Priscilla Stutz-Lumbra, Gregory Owens
- Roxbury Fish Culture Station
3696 Roxbury Road
Roxbury, VT 05669
Supervisor: Ralph Barber
Fish Culturists: Dudley Leavitt,
- Salisbury Fish Culture Station
646 Lake Dunmore Rd.
Salisbury, VT 05759
Supervisor: Tom Dumont
Assistant Supervisor: George Scribner
Fish Culturists: Michael Ellis,
- Vermont Agency of Natural Resources
- Vermont Fish & Wildlife Department
Drift boats such as the "McKenzie" and "Rogue" have a rich history. Developed in the 1930s in Oregon these oar-powered boats with their wide, flat bottoms became the craft of choice for fisherman negotiating the sometimes-treacherous McKenzie and Rouge rivers. Today variations of the original drift boat designs are popular with guides and fisherman needing to negotiate shallow stretches of river. The boats offer a terrific platform from which to fly-fish from. Host Lawrence Pyne joined John Marshall of "River Excitement" in Hartland Four-Corners for a day of fishing from his "McKenzie" on the Connecticut River.
American shad were once so plentiful in Atlantic coastal rivers that colonists spread the fish on their fields for fertilizer. By the early 1900s shad numbers were in decline due to pollution, dams and overharvesting. Thanks to restoration efforts over the past 35 years, American shad are making a considerable comeback in the Connecticut River offering some exciting fishing opportunities. Host Lawrence Pyne fishes the Connecticut river with local angler Forest Woodruff to learn how to catch these strong fighting fish. He then meets up with Ken Cox, a fisheries biologist, to learn how fish ladders in dams along the river have brought the fish back north.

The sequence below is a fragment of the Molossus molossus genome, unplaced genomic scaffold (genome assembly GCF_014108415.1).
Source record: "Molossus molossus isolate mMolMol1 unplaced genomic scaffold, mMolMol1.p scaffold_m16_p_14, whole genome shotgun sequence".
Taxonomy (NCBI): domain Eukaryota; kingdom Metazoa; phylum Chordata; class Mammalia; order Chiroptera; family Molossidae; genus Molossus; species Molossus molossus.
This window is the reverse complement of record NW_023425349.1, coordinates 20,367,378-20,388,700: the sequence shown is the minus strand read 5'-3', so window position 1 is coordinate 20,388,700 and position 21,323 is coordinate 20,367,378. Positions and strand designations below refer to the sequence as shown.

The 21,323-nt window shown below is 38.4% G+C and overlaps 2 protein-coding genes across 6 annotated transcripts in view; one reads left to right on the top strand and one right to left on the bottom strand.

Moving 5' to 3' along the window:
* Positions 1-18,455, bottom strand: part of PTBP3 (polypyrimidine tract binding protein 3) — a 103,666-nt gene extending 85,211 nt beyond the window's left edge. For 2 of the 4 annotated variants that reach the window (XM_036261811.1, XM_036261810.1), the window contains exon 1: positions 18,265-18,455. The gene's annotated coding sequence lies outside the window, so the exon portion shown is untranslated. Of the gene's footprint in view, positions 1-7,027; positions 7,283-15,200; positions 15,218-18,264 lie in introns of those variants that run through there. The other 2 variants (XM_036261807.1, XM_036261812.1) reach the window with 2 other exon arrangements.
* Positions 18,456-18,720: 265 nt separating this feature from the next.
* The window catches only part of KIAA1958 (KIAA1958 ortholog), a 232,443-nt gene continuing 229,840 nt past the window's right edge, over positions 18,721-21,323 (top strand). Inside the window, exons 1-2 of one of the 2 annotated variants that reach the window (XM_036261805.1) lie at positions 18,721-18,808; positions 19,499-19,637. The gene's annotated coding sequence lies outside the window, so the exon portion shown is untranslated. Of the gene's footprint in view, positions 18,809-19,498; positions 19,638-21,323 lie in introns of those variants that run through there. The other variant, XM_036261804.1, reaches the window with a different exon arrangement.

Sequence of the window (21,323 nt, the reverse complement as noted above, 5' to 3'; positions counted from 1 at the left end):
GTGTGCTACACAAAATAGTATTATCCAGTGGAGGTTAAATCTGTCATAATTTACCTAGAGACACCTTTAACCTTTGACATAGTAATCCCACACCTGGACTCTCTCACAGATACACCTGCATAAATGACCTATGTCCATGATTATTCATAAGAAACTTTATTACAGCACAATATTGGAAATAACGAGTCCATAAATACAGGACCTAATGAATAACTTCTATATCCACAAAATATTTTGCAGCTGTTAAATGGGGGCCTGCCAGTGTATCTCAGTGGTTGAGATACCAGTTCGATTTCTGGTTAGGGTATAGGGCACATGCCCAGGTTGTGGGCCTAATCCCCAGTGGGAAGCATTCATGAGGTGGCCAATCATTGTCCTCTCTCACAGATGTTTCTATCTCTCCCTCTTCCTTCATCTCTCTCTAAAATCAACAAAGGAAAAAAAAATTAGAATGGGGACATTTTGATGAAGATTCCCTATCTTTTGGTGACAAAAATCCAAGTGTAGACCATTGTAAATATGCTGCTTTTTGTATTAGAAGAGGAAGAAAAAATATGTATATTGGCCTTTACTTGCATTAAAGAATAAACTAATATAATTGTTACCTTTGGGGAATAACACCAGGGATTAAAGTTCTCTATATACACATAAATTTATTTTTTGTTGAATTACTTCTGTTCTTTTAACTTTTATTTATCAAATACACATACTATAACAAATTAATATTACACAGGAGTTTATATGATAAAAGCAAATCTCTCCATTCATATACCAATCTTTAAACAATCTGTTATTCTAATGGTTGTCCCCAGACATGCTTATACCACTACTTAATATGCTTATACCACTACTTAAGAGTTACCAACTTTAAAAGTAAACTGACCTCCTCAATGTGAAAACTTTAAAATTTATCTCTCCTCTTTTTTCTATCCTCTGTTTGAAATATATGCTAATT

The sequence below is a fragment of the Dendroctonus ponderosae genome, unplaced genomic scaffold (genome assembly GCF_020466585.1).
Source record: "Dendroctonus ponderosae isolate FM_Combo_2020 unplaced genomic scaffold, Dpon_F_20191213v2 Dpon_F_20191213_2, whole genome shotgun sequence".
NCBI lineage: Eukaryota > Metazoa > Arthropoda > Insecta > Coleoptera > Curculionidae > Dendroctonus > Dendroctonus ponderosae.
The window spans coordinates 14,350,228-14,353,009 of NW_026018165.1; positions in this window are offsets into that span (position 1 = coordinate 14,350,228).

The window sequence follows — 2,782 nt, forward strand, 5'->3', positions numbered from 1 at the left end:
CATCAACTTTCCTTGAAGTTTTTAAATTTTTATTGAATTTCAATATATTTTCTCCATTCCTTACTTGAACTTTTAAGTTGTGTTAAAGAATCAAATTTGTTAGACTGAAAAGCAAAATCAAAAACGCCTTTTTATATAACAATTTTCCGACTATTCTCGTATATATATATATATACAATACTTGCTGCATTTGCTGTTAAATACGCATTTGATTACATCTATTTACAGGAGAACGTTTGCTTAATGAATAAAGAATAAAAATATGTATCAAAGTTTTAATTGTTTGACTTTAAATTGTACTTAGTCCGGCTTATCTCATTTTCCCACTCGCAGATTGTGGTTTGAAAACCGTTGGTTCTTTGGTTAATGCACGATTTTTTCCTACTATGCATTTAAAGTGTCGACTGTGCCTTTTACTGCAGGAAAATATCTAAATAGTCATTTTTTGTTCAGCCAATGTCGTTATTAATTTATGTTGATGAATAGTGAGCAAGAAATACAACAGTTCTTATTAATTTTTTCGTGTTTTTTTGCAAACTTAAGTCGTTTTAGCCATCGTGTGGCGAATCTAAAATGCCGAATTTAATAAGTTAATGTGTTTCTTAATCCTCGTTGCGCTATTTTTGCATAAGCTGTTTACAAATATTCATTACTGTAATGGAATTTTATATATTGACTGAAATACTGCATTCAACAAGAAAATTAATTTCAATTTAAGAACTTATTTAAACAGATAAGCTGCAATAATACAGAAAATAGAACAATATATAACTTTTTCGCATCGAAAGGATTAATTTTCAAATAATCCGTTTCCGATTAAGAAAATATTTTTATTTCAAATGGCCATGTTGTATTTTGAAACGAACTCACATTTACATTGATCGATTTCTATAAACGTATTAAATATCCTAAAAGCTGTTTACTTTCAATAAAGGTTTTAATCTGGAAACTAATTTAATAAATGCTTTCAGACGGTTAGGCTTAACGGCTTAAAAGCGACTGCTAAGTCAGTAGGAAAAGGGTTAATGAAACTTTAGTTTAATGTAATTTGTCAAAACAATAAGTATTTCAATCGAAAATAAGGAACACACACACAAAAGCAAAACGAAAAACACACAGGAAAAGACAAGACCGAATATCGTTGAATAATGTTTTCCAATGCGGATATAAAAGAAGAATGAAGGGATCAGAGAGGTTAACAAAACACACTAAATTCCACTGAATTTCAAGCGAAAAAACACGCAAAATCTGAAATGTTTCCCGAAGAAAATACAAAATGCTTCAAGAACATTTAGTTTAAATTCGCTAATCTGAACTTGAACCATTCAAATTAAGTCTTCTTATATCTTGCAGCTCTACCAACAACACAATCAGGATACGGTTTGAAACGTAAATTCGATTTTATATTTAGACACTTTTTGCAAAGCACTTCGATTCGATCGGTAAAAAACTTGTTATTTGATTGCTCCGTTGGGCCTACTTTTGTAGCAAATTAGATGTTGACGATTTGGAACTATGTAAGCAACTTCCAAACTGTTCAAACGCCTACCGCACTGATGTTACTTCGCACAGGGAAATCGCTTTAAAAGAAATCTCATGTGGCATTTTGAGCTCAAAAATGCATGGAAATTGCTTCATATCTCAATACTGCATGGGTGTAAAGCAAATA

There are seven species of sturgeon in the United States. These long, armor-plated fish are virtually unchanged since prehistoric times. Mature lake sturgeon grow to about three to five feet in length and can weigh over 100 pounds. It wasn't long ago that Lake Sturgeon were commercially fished on Lake Champlain. Today they are an endangered (threatened) species. Host Lawrence Pyne joins Chet MacKenzie of the Vermont Department of Fish & Wildlife's Lake Champlain Sturgeon Restoration Program, to find out what is being done to reestablish one of the lake's ancient creatures.
- Chet MacKenzie
VT Dept. of Fish & Wildlife
317 Sanitorium Road, West Wing
Pittsford, VT 05763
For the Adopt-a-Salmon Family program at the CP Smith School in Burlington, two fourth grade classes raised a salmon family from eggs. Five months later the one-inch fry were ready for release into Mill Brook in Jericho. OUTDOOR JOURNAL visited the school to see what the students learned from raising the fish and then attended the release, complete with ceremonial reading of poems by the students.
Well-camouflaged and extremely aggressive, Northern Pike will strike at just about anything that crosses their path. These fish are traditionally caught on lures or live bait. But when host Lawrence Pyne joins pike enthusiast Drew Price on Bristol Pond (Winona Lake) for a day of pike fishing, they break out the fly rods in pursuit of these great predators.